The development of an effective anesthetic plan involves knowing as much as you can about the patient’s medical history by conducting a thorough interview. Once you have an understanding of the physiology surrounding their history, you incorporate the type of surgery and anticipate the untoward effects of the surgery. These elements join with a deep understanding of the pharmacology, which will be necessary to produce a plan that will safely carry the patient through the surgical event. The anesthesia care plan is the blueprint which we use to manage the case. We use it as a point of communication, to prioritize care, and to allow us to anticipate events that are most likely to occur, and develop a plan of action to deal with those events. Anticipation is everything, and by developing an anesthesia care plan, we plan for the worst event, and hope that it never happens, but if it does, we are ready to intervene.

[] Why did you decide to become a Certified Registered Nurse Anesthetist? What professional and academic experiences motivated you to work in this field?

[Dr. Bell, DNP, CRNA] While an undergrad, I shadowed a CRNA that was part of my sorority. I was amazed by her knowledge and skill. She was a force to be reckoned with, strong, confident, and intelligent, I wanted to be just like her. I worked in a liver transplant ICU for two years, going into my third year, I was beginning to feel bored and needed a challenge. I wanted to continue to learn and grow, so I worked in a recovery room for a year to gain a more intimate look at the anesthesia and surgical process. With my years in ICU coupled with PACU, I finally felt ready to embark on the journey to becoming a CRNA. All the experience I had was excellent preparation to starting my education.

Now a CRNA for 25 years, I think it is of the utmost importance for graduate RNs to have a solid understanding of physiology, pathophysiology, and pharmacology before they start anesthesia school. Take the worst assignment, volunteer for the sickest patients, and really understand why you are doing what you are doing. You need to really begin to develop a deep understanding of the care you provide. Understanding why you are using that drug, or that vasopressor over another vasopressor, will put you ahead of the curve in your nursing process and your decision to journey through the rigorous program of anesthesia. Critical thinking is essential to the safe delivery of anesthesia. You have to be good problem solvers and observers. You alone have to interpret the data and formulate an opinion, then be willing to act on that opinion. You need to be right because someone’s life will be depending on it.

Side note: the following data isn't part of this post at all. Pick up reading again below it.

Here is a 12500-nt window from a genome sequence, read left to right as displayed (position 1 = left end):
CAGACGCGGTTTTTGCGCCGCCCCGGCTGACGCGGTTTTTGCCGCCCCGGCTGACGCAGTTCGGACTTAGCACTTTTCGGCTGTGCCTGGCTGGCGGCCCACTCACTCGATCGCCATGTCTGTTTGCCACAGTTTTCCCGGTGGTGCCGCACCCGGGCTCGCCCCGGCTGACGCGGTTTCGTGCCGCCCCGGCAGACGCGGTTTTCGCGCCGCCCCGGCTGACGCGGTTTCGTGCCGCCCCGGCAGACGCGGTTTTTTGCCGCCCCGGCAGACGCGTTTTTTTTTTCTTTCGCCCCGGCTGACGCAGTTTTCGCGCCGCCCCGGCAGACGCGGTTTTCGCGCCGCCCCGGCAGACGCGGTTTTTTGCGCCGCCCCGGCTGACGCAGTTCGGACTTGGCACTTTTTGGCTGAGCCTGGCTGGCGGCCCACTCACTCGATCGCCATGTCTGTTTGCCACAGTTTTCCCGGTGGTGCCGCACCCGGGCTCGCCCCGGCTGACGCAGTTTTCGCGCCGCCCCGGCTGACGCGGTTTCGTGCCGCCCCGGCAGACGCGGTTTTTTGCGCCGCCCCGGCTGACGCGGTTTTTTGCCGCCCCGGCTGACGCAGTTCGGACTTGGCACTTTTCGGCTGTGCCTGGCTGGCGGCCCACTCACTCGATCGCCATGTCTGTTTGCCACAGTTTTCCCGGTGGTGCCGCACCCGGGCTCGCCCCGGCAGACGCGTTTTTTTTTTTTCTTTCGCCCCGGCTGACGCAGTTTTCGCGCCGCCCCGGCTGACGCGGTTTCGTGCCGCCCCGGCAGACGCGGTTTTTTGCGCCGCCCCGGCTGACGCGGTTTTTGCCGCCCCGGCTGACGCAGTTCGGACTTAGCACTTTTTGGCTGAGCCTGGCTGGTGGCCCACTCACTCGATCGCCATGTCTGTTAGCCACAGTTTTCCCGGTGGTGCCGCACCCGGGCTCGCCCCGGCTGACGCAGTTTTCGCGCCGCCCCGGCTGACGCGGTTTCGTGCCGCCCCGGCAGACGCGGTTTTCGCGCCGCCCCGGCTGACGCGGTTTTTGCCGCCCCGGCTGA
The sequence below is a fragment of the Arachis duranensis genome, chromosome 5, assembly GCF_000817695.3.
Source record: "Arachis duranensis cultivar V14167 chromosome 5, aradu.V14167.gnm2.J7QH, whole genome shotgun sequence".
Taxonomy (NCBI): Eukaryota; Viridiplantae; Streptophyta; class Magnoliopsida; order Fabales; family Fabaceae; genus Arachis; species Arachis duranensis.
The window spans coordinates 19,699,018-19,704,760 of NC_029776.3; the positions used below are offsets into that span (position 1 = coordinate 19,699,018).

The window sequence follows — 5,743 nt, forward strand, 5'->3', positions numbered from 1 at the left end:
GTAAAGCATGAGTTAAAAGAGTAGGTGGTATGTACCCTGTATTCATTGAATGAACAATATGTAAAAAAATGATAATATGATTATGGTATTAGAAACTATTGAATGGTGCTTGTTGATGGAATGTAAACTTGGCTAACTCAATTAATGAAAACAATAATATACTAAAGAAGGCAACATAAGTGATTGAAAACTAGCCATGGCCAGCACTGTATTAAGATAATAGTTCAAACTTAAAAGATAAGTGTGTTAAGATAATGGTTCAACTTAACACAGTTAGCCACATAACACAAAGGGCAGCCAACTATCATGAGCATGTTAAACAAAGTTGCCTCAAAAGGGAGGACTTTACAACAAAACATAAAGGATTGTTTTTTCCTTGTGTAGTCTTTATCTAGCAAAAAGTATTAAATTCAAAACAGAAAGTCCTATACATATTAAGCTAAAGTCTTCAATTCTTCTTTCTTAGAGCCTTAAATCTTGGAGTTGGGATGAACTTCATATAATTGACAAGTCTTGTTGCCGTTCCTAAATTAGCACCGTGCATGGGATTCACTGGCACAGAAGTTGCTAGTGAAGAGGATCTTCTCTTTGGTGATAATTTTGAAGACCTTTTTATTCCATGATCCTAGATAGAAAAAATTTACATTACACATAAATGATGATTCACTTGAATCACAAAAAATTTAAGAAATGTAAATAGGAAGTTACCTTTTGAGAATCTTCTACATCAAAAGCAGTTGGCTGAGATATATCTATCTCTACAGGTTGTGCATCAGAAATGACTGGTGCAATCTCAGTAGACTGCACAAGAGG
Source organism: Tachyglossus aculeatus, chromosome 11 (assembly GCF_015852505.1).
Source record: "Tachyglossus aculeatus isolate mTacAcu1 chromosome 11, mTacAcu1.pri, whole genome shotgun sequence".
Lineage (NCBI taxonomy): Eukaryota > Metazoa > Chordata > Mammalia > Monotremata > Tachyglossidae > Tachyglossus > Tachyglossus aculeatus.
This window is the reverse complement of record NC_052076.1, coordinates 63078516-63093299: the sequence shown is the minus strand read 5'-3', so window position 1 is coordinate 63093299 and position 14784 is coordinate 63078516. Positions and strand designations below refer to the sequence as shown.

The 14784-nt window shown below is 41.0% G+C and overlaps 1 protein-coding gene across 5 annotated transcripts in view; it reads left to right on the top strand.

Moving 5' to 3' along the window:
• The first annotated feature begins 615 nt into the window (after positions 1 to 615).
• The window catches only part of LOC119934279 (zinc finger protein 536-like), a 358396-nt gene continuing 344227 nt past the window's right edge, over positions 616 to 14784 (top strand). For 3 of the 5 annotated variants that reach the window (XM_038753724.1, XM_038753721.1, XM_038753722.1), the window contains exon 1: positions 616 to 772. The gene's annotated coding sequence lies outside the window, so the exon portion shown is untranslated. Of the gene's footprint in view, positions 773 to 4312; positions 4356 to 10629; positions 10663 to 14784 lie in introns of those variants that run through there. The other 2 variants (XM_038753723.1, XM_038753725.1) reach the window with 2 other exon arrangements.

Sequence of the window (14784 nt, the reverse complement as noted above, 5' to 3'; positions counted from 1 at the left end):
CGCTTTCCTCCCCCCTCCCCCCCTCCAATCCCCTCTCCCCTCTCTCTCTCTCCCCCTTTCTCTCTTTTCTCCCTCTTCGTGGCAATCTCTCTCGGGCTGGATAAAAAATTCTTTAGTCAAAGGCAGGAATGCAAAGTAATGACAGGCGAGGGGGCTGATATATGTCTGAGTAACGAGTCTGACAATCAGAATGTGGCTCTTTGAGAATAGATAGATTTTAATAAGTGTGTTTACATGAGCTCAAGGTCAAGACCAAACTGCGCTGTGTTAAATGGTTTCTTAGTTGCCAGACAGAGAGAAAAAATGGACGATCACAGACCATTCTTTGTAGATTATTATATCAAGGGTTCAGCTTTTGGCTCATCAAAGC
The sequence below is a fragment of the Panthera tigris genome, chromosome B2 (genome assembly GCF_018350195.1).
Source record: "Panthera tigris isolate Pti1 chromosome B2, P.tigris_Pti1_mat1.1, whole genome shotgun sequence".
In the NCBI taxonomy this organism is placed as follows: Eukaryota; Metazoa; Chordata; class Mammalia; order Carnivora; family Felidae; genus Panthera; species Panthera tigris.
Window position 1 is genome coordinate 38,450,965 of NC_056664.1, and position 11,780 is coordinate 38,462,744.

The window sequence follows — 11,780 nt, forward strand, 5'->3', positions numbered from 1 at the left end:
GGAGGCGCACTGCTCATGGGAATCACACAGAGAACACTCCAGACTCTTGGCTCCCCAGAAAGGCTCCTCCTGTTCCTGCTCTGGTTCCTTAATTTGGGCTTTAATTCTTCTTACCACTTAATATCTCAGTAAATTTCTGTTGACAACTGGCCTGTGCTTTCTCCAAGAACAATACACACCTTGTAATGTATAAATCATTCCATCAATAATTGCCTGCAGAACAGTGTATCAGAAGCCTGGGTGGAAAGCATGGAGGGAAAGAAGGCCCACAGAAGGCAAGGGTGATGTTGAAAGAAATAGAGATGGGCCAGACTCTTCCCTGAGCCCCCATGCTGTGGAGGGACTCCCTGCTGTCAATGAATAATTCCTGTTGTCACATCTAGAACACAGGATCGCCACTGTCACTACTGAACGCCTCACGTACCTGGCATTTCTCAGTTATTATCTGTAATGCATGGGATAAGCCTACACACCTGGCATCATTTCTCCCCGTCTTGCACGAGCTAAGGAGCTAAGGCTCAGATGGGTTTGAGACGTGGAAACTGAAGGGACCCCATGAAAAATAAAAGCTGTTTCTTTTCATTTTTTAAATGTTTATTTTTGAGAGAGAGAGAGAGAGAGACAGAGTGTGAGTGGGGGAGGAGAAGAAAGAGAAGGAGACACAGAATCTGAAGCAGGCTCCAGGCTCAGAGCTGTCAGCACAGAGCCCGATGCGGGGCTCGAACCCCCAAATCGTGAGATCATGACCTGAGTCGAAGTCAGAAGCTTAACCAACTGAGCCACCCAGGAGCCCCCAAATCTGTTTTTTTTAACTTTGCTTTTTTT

[] What have been some of the most rewarding aspects of working as a CRNA? On the other hand, what specific challenges have you encountered in this field of work, and how have you managed these challenges?

[Dr. Bell, DNP, CRNA] The most rewarding aspect of being a CRNA is the opportunity to help someone through surgery, and when it’s all over, they say “that wasn’t so bad.” You get to help people through a scary time, by being present in their story.

Nevertheless, this is a difficult job. To make it look easy takes a lot of practice. Like a duck, smooth on top, and the feet are working like crazy. Healthcare has changed since I started practicing. Obama care has made it possible for many more people to access the health care system. Lots of people haven’t had care for a long time, and now they present with many co-morbidities and much sicker. We have surveys that base our reimbursement on the results, we have bundling, and pay for performance. I think there is greater stress within the healthcare system, and we are developing ways to accommodate all the new rules and regulations. I still believe that Nursing is a worthwhile profession, but I think we have to be smarter about how we deliver care. We must be thoughtful providers and intelligent business associates. We as nurses need to be at the table where system wide decisions are made. Which is why I’m in favor of the DNP. The education offered through this degree enables nurses to have the knowledge and language to create policy and produce change, which ultimately affects patient care.